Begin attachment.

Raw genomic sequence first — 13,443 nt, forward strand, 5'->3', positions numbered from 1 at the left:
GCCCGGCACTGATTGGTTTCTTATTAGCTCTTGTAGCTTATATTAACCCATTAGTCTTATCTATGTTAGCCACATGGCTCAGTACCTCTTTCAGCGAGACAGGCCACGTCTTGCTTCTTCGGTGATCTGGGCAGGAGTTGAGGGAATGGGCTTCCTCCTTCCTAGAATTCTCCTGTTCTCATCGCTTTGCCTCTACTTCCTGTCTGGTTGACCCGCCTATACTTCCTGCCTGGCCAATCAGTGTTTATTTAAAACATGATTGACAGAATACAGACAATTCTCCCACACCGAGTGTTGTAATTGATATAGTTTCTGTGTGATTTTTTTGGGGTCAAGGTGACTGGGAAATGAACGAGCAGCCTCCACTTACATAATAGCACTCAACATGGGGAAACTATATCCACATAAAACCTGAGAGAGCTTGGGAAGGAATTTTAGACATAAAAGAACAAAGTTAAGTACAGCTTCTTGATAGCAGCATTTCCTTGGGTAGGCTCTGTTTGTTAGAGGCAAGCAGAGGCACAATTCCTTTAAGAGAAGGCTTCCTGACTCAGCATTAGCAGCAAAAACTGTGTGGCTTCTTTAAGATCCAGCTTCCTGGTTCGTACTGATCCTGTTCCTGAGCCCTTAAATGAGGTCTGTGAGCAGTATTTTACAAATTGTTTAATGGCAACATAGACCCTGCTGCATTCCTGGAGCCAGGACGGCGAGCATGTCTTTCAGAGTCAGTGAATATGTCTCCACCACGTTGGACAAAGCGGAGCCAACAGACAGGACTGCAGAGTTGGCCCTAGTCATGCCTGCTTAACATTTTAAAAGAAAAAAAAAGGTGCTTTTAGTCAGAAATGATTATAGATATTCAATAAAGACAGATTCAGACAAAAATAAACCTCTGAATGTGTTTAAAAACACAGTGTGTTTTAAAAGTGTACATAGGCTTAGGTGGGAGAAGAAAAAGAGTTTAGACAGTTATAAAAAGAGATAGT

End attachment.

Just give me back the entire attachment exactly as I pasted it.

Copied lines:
Raw genomic sequence first — 13,443 nt, forward strand, 5'->3', positions numbered from 1 at the left:
GCCCGGCACTGATTGGTTTCTTATTAGCTCTTGTAGCTTATATTAACCCATTAGTCTTATCTATGTTAGCCACATGGCTCAGTACCTCTTTCAGCGAGACAGGCCACGTCTTGCTTCTTCGGTGATCTGGGCAGGAGTTGAGGGAATGGGCTTCCTCCTTCCTAGAATTCTCCTGTTCTCATCGCTTTGCCTCTACTTCCTGTCTGGTTGACCCGCCTATACTTCCTGCCTGGCCAATCAGTGTTTATTTAAAACATGATTGACAGAATACAGACAATTCTCCCACACCGAGTGTTGTAATTGATATAGTTTCTGTGTGATTTTTTTGGGGTCAAGGTGACTGGGAAATGAACGAGCAGCCTCCACTTACATAATAGCACTCAACATGGGGAAACTATATCCACATAAAACCTGAGAGAGCTTGGGAAGGAATTTTAGACATAAAAGAACAAAGTTAAGTACAGCTTCTTGATAGCAGCATTTCCTTGGGTAGGCTCTGTTTGTTAGAGGCAAGCAGAGGCACAATTCCTTTAAGAGAAGGCTTCCTGACTCAGCATTAGCAGCAAAAACTGTGTGGCTTCTTTAAGATCCAGCTTCCTGGTTCGTACTGATCCTGTTCCTGAGCCCTTAAATGAGGTCTGTGAGCAGTATTTTACAAATTGTTTAATGGCAACATAGACCCTGCTGCATTCCTGGAGCCAGGACGGCGAGCATGTCTTTCAGAGTCAGTGAATATGTCTCCACCACGTTGGACAAAGCGGAGCCAACAGACAGGACTGCAGAGTTGGCCCTAGTCATGCCTGCTTAACATTTTAAAAGAAAAAAAAAGGTGCTTTTAGTCAGAAATGATTATAGATATTCAATAAAGACAGATTCAGACAAAAATAAACCTCTGAATGTGTTTAAAAACACAGTGTGTTTTAAAAGTGTACATAGGCTTAGGTGGGAGAAGAAAAAGAGTTTAGACAGTTATAAAAAGAGATAGT